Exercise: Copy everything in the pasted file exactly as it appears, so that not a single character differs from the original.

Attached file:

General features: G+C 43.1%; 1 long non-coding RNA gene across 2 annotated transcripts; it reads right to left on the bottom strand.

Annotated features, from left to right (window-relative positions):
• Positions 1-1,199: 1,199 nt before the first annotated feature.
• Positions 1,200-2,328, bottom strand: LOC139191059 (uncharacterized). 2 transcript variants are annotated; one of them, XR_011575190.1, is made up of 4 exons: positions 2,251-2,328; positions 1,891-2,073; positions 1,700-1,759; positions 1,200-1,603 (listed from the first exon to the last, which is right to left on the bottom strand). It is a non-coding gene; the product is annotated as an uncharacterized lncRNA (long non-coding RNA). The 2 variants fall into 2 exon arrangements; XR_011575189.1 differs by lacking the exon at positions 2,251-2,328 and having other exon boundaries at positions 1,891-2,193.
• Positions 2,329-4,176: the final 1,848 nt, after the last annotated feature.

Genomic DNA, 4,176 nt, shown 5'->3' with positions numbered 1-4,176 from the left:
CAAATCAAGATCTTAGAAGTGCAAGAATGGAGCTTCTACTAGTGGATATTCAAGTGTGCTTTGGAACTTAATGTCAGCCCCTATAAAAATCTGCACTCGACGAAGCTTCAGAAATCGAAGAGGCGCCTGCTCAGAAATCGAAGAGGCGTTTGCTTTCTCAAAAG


General features: G+C 43.1%; 1 long non-coding RNA gene across 2 annotated transcripts; it reads right to left on the bottom strand.

Annotated features, from left to right (window-relative positions):
• Positions 1-1,199: 1,199 nt before the first annotated feature.
• Positions 1,200-2,328, bottom strand: LOC139191059 (uncharacterized). 2 transcript variants are annotated; one of them, XR_011575190.1, is made up of 4 exons: positions 2,251-2,328; positions 1,891-2,073; positions 1,700-1,759; positions 1,200-1,603 (listed from the first exon to the last, which is right to left on the bottom strand). It is a non-coding gene; the product is annotated as an uncharacterized lncRNA (long non-coding RNA). The 2 variants fall into 2 exon arrangements; XR_011575189.1 differs by lacking the exon at positions 2,251-2,328 and having other exon boundaries at positions 1,891-2,193.
• Positions 2,329-4,176: the final 1,848 nt, after the last annotated feature.

Genomic DNA, 4,176 nt, shown 5'->3' with positions numbered 1-4,176 from the left:
CAAATCAAGATCTTAGAAGTGCAAGAATGGAGCTTCTACTAGTGGATATTCAAGTGTGCTTTGGAACTTAATGTCAGCCCCTATAAAAATCTGCACTCGACGAAGCTTCAGAAATCGAAGAGGCGCCTGCTCAGAAATCGAAGAGGCGTTTGCTTTCTCAAAAG